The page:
15
APRIL
2024

IN BETWEEN

In Between researches the interconnections between human and the non-human, to encounter: ecological intelligence and other forms of intelligence; elements that link and bind us; ways the non-human influences how and what we think; and other systems of belief in the environment.  

We exist within an interconnected world. Ecologies of natural systems reveal a complexity of interlinking beings and elements. 

 

The interwoven individuals rely on each other for their survival. We often focus on the things or entities in the network, whether they be humans, other creatures, plants, trees, microbes, rocks, water, etc. We might overlook the factors that hold these entities together in ecological webs, communities, assemblages, patterns, or systems. What might we discover if we look at the In Between space, to find the elements, concepts, or others that hold the connections together?

  

With the realisation and acknowledgement of ecologies, we also discover vital and vibrant phenomena that form in the  spaces, systems, communication and flows between the individual elements.  These are the spokes between the hubs that join and assist the connections. They can include the photons, vibrations, electrical charges, chemical scents and frequencies that project from one element to another. The connectors may feature fluid energy flows that weave and intersect these webs of dynamic forces, where organic and inorganic shape each other. Also, these might include signals, pathways, beliefs, or worldviews that create communication, sustenance, structure, support, movement, or interfaces.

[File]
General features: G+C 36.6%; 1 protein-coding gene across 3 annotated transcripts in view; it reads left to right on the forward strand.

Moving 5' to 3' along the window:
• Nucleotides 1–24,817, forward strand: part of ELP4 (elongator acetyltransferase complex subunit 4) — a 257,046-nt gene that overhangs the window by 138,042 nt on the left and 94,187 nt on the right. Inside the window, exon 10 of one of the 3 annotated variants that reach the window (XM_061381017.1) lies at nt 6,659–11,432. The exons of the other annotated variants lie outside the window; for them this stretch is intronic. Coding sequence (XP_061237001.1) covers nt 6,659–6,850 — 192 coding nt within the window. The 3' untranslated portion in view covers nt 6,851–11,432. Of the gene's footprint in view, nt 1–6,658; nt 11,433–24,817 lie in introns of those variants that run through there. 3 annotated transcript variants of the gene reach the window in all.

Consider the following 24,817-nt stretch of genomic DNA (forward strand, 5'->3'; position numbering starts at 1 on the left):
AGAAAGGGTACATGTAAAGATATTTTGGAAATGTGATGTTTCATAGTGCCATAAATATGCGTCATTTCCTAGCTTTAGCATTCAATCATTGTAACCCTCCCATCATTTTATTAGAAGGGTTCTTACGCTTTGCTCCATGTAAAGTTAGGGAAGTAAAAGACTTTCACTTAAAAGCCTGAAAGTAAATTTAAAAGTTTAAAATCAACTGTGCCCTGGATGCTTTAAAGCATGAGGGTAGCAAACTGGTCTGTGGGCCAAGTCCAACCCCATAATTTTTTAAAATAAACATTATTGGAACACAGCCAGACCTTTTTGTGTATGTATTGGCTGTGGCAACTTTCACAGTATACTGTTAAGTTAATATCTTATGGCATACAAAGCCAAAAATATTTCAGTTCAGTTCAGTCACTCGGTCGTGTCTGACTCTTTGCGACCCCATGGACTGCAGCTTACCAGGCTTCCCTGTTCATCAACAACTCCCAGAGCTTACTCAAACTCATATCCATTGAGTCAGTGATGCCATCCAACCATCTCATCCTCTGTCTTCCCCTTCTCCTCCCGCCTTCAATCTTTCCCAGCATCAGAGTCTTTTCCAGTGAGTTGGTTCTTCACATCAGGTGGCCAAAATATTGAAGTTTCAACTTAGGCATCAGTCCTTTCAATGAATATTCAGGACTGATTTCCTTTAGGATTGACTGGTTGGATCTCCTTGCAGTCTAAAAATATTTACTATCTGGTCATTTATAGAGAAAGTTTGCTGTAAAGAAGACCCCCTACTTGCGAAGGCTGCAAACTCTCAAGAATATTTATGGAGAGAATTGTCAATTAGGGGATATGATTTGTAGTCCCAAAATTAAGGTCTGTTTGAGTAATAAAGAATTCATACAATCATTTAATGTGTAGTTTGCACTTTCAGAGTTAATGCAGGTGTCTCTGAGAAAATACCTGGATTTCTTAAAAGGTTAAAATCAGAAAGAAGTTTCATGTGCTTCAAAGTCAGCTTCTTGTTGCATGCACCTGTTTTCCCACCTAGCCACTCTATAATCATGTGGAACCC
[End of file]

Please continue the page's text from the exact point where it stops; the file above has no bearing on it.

Our attention turns to the spaces, mechanisms and interactions between elements. Within these connections, research includes the study of synchronisation of interspecies communication, signal pathways, the role of frequencies, patterns, symbols, and animistic beliefs, and creating space for non-human others. 

 

The works heighten our awareness to and access signal pathways within interkingdom consortia, encompassing insects, fungi, plants, and bacteria in the Rhizobia (Parniske, 2008; Perez de Luque et al., 2017; Simard, 2021). We explore how humans also intersect and might ‘tune’ into these signals. If we can experience these signals how might our worldview shift?

 

In reaction, we develop alternative expressions of belief in the environment to find names and ideas that help navigate complexities. With this awareness we can expand ideas of ecological intelligence (Marcy & Johnstone, 2012, 2022), alternative frames to live in the environment, and nurture a sense of belonging. 

 

The work builds on our previous project called Biota Beings, available at: www.burtonnitta.co.uk/biotabeings.


 

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